"If the coffee doesn’t wake you up, some red on your computer screen will," says Dean. Red highlighting denotes launch tasks that haven’t been completed on schedule.
"No problem," he says. "We practiced this. We can catch up."
Steve is stoic, but Dean’s feet do a nervous tap dance under his chair.
The two speak quickly and clearly into their headsets as they plow through the count list, checking off tasks, gaining ground. At T-minus 40 minutes the red is gone and KTF is back on schedule.
Here at last
Al smiles. "There’s an old rocketeer’s superstition," he says. "The ones that beat you up the worst are the ones that fly the straightest."
"Range is green, sensors green, ship is green," reports PMRF over the radio.
Finally, at 1:30 p.m., the final count . . . 5 . . . 4 . . . 3 . . . 2 . . .1 . . . .
From where I now sit, one mile south of the launch pad next to a tracking telescope operated by Hovey Corbin (15419), I see white smoke engulf the lower half of the rocket. Then the missile slowly rises, picks up speed. Blue pieces of Styrofoam from an external cooling chamber slough off and slalom down.
The roar reaches us.
The white contrail curls like a gift ribbon against a clear blue sky, and the missile is out of sight.
The radio crackles: "Target away . . . telemetry good . . . radar good . . . TM track good . . . trajectory is nominal . . . cross range is nominal. . . motor pressure nominal . . . we have target burnout." Then more silence. It’s T+60 seconds.
"We have a good target," reports Steve’s voice over the radio.
"Roger that. Good target," reports PMRF. That’s the signal: KTF has accomplished its part of the mission. Now the KTF team sits back and listens.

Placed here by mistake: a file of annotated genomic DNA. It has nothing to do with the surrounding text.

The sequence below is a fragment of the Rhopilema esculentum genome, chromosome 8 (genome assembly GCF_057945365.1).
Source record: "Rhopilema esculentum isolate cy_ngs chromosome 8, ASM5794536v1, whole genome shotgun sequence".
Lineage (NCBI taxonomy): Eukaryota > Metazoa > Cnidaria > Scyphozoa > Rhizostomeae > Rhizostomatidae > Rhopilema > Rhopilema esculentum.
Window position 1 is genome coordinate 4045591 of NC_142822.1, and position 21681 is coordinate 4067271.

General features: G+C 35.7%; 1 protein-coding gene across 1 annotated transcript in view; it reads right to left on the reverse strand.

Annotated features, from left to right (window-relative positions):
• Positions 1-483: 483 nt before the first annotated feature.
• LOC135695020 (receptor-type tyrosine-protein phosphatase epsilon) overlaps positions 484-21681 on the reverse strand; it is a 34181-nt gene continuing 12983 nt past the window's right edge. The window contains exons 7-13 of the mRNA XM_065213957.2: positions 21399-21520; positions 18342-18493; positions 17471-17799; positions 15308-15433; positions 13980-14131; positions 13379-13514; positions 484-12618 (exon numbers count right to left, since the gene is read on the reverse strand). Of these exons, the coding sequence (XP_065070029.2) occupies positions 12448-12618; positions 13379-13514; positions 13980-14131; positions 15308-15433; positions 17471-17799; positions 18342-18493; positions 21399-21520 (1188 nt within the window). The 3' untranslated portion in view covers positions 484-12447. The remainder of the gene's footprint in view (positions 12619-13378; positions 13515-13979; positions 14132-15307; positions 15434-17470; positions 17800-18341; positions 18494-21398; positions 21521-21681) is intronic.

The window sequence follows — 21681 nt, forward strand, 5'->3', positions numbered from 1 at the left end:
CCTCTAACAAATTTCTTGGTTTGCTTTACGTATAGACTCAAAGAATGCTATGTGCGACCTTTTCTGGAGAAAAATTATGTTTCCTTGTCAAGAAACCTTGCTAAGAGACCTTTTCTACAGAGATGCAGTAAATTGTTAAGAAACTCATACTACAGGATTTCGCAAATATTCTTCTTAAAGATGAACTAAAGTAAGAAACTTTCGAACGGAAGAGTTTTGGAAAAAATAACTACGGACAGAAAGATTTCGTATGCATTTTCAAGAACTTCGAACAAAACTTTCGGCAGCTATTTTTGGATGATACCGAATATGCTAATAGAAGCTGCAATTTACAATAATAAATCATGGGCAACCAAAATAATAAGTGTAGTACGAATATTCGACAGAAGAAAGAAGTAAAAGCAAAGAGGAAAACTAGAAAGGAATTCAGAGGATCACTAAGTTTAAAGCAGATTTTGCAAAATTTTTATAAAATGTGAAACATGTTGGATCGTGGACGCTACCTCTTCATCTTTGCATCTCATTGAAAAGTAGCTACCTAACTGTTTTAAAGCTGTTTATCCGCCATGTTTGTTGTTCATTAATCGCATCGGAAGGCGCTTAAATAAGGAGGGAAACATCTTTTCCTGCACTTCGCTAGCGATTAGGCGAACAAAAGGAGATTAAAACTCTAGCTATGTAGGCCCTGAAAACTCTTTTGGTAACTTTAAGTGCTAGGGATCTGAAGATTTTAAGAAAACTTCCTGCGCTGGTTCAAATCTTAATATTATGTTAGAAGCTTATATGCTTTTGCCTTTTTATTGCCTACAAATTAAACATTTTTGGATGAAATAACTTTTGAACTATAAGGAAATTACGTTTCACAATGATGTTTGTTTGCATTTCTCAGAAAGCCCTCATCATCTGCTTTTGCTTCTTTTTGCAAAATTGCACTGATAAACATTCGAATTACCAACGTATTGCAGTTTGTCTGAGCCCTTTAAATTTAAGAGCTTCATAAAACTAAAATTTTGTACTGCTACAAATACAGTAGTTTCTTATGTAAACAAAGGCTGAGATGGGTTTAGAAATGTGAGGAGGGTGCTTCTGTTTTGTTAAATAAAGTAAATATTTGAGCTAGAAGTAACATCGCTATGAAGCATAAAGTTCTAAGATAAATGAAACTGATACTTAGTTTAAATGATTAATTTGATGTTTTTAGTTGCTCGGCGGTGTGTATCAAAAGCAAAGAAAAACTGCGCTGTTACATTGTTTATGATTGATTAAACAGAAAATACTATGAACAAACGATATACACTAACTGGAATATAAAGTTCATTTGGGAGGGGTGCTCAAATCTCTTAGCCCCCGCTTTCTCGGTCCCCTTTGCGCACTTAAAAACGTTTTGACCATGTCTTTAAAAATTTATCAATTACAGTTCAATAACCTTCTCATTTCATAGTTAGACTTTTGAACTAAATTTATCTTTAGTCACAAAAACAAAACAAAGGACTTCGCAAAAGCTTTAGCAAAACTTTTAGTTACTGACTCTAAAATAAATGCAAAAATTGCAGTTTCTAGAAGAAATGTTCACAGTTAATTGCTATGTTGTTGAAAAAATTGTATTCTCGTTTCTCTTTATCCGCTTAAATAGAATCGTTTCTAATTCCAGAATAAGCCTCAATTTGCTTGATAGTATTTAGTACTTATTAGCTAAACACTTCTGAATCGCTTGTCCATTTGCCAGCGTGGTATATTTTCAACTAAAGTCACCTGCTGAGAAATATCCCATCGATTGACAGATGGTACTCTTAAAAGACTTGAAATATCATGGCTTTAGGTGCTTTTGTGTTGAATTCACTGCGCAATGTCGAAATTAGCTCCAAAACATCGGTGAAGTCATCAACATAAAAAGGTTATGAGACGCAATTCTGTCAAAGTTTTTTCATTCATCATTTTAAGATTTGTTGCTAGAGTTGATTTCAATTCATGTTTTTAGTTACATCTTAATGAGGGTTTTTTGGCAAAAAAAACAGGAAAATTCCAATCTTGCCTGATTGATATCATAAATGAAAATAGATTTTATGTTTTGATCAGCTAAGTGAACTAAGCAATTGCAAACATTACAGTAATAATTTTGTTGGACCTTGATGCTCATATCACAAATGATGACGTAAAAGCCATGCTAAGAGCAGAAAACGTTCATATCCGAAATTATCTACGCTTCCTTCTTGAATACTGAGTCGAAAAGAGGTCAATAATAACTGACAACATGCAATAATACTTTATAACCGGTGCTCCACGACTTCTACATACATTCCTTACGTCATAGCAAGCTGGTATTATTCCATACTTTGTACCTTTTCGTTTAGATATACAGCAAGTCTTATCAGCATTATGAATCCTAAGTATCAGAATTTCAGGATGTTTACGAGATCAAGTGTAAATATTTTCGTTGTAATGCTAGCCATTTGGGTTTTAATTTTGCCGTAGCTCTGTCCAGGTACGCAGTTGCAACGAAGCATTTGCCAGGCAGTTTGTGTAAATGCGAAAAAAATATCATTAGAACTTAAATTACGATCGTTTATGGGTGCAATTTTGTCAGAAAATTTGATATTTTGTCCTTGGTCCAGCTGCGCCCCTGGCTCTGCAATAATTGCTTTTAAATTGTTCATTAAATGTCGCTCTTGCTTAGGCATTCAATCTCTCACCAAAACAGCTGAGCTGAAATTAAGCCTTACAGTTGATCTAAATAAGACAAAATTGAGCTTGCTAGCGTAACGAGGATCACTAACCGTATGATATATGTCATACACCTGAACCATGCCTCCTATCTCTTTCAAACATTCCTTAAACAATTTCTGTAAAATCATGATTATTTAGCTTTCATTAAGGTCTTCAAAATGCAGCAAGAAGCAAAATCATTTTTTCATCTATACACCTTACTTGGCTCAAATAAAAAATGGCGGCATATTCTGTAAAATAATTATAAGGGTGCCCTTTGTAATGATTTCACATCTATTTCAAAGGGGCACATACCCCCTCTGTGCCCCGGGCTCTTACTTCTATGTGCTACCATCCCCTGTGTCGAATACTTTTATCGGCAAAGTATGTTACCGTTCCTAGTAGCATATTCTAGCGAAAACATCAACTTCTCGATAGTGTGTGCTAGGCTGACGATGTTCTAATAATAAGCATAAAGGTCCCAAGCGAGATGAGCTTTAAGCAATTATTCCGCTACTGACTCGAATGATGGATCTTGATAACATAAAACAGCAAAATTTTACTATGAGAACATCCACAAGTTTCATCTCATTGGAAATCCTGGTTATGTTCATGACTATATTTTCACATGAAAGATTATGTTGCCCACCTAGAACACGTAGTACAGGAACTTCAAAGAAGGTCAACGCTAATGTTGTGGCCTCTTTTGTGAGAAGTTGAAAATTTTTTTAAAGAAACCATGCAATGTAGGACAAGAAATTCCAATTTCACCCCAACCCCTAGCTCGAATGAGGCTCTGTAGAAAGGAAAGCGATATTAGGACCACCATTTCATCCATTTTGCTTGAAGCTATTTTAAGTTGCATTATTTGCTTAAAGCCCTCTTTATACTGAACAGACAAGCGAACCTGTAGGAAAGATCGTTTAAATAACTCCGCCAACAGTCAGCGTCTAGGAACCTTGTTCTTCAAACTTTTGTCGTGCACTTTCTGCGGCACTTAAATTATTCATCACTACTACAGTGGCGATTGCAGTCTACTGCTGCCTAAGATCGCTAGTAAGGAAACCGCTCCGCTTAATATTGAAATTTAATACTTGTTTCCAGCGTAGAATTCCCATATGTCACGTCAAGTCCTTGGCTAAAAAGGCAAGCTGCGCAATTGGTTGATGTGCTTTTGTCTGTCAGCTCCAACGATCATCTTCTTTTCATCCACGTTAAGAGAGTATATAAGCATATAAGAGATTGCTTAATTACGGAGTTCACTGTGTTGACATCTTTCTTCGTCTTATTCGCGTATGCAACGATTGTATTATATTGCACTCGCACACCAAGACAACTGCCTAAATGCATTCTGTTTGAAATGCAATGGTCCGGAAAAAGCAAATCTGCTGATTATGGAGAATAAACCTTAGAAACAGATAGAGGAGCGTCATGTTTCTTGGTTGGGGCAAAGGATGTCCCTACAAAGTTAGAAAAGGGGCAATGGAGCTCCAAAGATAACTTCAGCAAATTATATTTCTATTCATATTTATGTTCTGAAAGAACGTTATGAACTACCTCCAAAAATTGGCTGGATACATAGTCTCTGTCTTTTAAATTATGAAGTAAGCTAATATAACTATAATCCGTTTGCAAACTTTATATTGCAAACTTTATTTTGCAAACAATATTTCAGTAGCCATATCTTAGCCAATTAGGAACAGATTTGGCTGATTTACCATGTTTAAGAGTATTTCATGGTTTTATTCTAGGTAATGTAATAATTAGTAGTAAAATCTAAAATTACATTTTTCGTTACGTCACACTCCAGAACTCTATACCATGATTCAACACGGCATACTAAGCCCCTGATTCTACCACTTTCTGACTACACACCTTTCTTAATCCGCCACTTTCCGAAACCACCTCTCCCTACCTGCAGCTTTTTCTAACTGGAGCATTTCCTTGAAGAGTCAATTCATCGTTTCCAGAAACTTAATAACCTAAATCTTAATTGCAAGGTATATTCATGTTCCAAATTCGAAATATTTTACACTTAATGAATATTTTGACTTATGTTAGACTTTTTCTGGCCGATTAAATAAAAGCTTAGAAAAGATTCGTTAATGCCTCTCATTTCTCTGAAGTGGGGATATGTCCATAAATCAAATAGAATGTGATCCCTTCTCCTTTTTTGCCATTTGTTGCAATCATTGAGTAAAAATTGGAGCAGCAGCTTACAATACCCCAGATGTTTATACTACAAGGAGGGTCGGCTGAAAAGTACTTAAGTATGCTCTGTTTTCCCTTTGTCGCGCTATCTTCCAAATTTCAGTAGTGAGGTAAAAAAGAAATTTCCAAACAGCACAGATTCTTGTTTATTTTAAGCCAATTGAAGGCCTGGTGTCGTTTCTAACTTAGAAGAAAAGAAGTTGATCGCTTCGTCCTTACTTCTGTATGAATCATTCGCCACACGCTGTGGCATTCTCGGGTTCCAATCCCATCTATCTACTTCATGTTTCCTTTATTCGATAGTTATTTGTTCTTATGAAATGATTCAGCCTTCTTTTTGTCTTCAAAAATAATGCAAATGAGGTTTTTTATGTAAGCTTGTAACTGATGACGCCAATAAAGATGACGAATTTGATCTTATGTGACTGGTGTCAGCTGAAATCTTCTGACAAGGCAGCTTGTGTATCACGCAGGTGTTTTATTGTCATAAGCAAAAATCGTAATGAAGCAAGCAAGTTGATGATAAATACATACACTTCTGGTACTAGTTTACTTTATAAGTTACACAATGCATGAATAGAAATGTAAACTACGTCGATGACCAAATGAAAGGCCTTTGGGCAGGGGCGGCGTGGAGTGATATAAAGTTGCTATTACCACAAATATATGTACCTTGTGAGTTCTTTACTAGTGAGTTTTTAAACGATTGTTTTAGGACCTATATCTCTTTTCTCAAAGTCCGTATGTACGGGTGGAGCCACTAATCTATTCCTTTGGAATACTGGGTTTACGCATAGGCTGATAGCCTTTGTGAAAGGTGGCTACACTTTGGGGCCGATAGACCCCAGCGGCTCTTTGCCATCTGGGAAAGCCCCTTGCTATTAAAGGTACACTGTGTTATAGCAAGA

Hovey switches to auto track, and the telescope robotically follows the rocket’s expected trajectory, still shooting video and pulling film at 100 frames per second. He doubts we will be able to see the intercept — too far away — but you never know.
"If something goes wrong, we’d like to document what happened," says Hovey.
Another countdown . . . 3 . . . 2. . . 1 . . . and we’re told the interceptor is away from the Navy cruiser 250 miles downrange.
Thirty seconds later a third countdown marks the anticipated intercept.
Then silence. Hovey and Diana Helgesen exchange looks. We should have heard "Mark India" — the official designation for an intercept. We didn’t.
Something went wrong. No intercept.
Good news and bad
Back at Pad 1, the smell of rocket propellant hangs in the air like 1,000 just-popped firecrackers. People are picking up debris. Some are pocketing small pieces as souvenirs. The faces tell the story. There is relief, but no one is smiling.
Sandia provided as good a target as possible. But there’s disappointment the overall mission did not succeed.
Getting ready for the next launch
At this point, no one knows for sure what happened up there. That will come later, after a lot of study of the data, much of it provided by KTF, perhaps. The good news is that the customer will learn something from the test.
The ceremony is brief. Already trucks and people are moving toward Pad 15, where the
FM-5 backup rocket, identical to the one just launched, sits under a tent. The KTF team will move it indoors and prepare it to be the primary target for the next mission, FM-6, scheduled for December.
It is the continuation of a cycle that has continued for 30-plus years at KTF, that has resulted in the launches of more than 350 rockets, and that has involved many hundreds of Sandians.